As it turns out, closeness and betrayal sometimes go hand in hand. You can only be betrayed by someone you trust, and typically that someone is the person you love the most. It’s difficult to let someone get close to you without the possibility of being betrayed by that person at some point in time. When we’re in love, we expect a lot from our partners and hold them to the highest of standards. Our partners, however, sometimes exercise poor judgment, make mistakes, and fall short of what’s expected.
Simply put, our close relationships create incredible rewards, but they also come with some potential hidden costs that can catch us by surprise: heartache and betrayal. As Tim tells students, if you don’t want to risk being betrayed, don’t fall in love.
But going through life without love and intimacy completely misses the point of living in the first place. As social animals, humans need love and companionship in order to flourish. The key to having a fulfilling life is not to avoid close relationships and the betrayals that may occur. Sure, there are many ways you can prevent bad things from happening, but betrayals in a romantic relationship can never be completely ruled out. The secret to a successful relationship is learning how to deal with intimate betrayals constructively—in a way that brings people closer together, not further apart.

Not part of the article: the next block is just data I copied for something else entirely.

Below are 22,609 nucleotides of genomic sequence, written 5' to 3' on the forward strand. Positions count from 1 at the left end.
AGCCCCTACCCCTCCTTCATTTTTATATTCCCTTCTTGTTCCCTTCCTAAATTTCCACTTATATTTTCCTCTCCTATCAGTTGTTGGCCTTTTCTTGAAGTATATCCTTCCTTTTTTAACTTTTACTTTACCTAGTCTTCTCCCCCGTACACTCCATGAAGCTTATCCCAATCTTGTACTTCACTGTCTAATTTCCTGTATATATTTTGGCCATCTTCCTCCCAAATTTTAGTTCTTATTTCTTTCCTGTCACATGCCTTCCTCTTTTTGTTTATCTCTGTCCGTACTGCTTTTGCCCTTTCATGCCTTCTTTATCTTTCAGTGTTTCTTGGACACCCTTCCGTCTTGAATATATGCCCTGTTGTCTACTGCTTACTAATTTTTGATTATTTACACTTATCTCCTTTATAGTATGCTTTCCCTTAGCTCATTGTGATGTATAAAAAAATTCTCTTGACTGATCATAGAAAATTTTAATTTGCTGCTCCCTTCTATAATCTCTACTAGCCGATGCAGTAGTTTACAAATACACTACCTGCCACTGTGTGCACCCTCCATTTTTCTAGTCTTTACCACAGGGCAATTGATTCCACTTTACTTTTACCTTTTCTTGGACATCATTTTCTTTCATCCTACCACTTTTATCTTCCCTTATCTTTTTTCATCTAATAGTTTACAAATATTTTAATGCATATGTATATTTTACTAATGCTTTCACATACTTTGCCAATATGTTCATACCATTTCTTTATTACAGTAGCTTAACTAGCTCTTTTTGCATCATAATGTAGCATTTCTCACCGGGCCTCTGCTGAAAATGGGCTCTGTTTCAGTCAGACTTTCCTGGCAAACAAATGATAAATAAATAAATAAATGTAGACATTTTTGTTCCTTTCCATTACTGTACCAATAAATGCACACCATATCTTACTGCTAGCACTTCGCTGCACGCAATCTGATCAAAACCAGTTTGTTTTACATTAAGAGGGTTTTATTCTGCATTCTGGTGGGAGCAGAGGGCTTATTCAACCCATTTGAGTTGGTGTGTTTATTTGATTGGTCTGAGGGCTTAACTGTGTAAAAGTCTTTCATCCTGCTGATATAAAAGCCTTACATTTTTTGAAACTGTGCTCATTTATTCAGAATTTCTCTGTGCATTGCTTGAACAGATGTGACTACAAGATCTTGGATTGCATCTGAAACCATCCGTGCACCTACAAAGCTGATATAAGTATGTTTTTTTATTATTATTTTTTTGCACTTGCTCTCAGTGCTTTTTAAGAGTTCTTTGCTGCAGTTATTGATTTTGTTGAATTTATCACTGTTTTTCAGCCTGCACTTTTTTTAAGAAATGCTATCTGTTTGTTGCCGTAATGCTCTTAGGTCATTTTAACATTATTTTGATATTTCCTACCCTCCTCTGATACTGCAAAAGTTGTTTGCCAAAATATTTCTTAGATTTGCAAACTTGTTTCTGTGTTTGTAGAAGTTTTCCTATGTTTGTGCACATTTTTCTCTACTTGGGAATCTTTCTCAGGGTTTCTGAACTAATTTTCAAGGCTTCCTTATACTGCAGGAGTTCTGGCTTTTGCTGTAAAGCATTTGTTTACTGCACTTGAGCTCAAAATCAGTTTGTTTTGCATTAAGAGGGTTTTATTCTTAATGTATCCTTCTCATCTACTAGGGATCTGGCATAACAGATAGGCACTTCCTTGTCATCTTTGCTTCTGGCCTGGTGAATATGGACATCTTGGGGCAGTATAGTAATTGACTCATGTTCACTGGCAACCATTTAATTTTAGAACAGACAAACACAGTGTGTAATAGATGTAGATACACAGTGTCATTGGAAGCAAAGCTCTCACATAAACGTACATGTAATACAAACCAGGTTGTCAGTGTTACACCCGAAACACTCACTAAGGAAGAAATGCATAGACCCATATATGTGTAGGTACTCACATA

Our approach to dealing with an intimate betrayal is unique. We don’t automatically assume that discovering a betrayal means that your relationship is damaged beyond repair. Our approach takes into account the reality that many relationships are faced with breaches of trust from time to time. There is no such thing as a perfect relationship—in other words, the idealized version of love and romance heavily promoted in our culture where partners who are truly in love never make mistakes or hurt each other.